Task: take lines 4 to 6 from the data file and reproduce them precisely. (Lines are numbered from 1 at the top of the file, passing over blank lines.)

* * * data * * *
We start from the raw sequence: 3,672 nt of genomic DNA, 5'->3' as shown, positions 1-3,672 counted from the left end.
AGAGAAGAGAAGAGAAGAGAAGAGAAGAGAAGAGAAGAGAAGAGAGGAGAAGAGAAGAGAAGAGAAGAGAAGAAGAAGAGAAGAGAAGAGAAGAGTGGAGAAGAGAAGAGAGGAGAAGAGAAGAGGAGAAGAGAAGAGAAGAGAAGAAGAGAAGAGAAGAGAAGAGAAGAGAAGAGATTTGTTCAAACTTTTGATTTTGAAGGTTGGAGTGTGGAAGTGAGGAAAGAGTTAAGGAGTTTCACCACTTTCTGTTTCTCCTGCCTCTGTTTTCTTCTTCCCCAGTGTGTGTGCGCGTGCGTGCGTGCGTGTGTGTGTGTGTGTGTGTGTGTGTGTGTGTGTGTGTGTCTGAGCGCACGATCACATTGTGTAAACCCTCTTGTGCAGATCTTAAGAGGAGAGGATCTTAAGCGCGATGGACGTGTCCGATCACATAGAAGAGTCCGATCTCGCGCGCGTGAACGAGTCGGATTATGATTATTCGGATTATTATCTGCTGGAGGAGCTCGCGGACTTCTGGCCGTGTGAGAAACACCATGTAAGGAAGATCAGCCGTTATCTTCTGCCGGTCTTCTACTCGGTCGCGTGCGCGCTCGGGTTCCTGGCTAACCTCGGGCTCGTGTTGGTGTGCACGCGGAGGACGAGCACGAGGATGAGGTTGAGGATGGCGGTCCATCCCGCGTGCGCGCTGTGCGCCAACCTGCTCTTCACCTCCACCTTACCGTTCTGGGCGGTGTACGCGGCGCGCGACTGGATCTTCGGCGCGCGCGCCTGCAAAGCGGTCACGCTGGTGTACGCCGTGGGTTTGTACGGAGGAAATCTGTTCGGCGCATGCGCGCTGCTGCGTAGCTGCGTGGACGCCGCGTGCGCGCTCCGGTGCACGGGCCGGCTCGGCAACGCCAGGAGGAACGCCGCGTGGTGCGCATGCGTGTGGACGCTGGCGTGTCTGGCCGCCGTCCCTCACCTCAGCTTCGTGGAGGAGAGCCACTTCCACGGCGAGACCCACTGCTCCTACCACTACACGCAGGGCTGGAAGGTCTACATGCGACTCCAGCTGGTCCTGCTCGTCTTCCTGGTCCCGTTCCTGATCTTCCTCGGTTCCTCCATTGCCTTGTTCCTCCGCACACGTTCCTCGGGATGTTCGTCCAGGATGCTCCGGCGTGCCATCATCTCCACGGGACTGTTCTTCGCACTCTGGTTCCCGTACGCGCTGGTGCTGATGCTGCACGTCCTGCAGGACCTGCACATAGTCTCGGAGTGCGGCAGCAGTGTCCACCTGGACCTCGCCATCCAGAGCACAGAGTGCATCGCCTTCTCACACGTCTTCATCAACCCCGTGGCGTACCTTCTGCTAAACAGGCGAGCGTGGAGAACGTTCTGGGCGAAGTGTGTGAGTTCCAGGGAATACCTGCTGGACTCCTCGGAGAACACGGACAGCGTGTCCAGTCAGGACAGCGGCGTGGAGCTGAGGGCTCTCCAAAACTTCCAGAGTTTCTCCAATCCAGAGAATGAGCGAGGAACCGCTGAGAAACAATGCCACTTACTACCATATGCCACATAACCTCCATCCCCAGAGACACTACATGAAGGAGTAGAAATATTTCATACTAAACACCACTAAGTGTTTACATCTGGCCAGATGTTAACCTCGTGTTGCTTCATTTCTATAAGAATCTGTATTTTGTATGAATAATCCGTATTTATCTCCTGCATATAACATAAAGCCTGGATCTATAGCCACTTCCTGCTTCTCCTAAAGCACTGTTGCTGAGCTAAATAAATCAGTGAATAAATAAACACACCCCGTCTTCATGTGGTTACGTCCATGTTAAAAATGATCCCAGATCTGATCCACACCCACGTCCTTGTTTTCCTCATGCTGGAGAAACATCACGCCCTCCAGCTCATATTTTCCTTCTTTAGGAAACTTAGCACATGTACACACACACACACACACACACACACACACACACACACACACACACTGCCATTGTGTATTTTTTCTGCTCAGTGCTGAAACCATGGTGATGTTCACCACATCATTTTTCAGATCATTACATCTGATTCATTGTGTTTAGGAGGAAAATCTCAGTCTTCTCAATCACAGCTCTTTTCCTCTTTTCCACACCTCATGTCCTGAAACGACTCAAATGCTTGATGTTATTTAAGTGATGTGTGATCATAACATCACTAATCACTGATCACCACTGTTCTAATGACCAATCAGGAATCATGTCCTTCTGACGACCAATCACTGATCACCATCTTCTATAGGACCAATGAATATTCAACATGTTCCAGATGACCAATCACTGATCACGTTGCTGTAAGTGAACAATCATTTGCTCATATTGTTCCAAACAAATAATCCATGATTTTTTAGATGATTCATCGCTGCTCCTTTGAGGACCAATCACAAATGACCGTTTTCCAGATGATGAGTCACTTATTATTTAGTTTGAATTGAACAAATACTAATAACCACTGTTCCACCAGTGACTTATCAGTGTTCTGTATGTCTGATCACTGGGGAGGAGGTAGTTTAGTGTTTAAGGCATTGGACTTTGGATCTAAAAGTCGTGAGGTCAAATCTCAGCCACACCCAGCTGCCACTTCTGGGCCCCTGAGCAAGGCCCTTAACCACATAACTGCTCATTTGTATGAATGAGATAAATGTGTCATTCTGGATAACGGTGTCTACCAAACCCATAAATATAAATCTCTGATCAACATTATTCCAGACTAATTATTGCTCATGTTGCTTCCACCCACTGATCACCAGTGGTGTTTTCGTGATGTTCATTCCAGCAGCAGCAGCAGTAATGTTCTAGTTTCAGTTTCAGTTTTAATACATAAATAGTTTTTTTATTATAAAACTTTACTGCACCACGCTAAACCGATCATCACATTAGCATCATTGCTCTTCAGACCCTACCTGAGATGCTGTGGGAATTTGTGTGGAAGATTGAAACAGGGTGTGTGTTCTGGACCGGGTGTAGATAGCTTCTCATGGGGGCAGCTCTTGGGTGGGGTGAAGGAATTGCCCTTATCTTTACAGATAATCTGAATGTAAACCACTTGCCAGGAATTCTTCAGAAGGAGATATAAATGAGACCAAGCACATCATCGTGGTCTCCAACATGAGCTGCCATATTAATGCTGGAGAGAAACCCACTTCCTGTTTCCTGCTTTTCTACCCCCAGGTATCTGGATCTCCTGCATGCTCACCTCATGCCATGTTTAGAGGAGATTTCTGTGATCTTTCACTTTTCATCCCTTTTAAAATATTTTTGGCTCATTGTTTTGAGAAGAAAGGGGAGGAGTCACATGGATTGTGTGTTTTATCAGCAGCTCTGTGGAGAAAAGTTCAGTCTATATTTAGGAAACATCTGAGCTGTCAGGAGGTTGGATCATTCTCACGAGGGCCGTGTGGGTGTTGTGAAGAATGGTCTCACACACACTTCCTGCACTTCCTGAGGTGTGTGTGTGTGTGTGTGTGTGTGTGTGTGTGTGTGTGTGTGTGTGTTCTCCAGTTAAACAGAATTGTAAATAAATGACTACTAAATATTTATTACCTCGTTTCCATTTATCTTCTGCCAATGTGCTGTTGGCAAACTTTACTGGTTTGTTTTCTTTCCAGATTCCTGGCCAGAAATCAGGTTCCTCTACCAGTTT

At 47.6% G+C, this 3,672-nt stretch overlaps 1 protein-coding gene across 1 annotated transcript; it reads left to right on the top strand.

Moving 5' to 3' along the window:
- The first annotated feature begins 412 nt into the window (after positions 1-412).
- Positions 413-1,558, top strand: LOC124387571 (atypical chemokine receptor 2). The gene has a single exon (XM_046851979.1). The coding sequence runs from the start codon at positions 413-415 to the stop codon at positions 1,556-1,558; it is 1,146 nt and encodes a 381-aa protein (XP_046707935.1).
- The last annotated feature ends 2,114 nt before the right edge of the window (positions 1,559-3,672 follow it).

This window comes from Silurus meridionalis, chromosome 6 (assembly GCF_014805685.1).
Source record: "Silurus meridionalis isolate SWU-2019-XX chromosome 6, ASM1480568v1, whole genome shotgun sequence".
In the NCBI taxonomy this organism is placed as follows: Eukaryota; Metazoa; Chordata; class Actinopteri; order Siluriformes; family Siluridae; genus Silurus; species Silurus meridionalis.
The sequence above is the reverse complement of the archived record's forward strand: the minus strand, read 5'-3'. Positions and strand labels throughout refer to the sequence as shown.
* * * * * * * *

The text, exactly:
Moving 5' to 3' along the window:
- The first annotated feature begins 412 nt into the window (after positions 1-412).
- Positions 413-1,558, top strand: LOC124387571 (atypical chemokine receptor 2). The gene has a single exon (XM_046851979.1). The coding sequence runs from the start codon at positions 413-415 to the stop codon at positions 1,556-1,558; it is 1,146 nt and encodes a 381-aa protein (XP_046707935.1).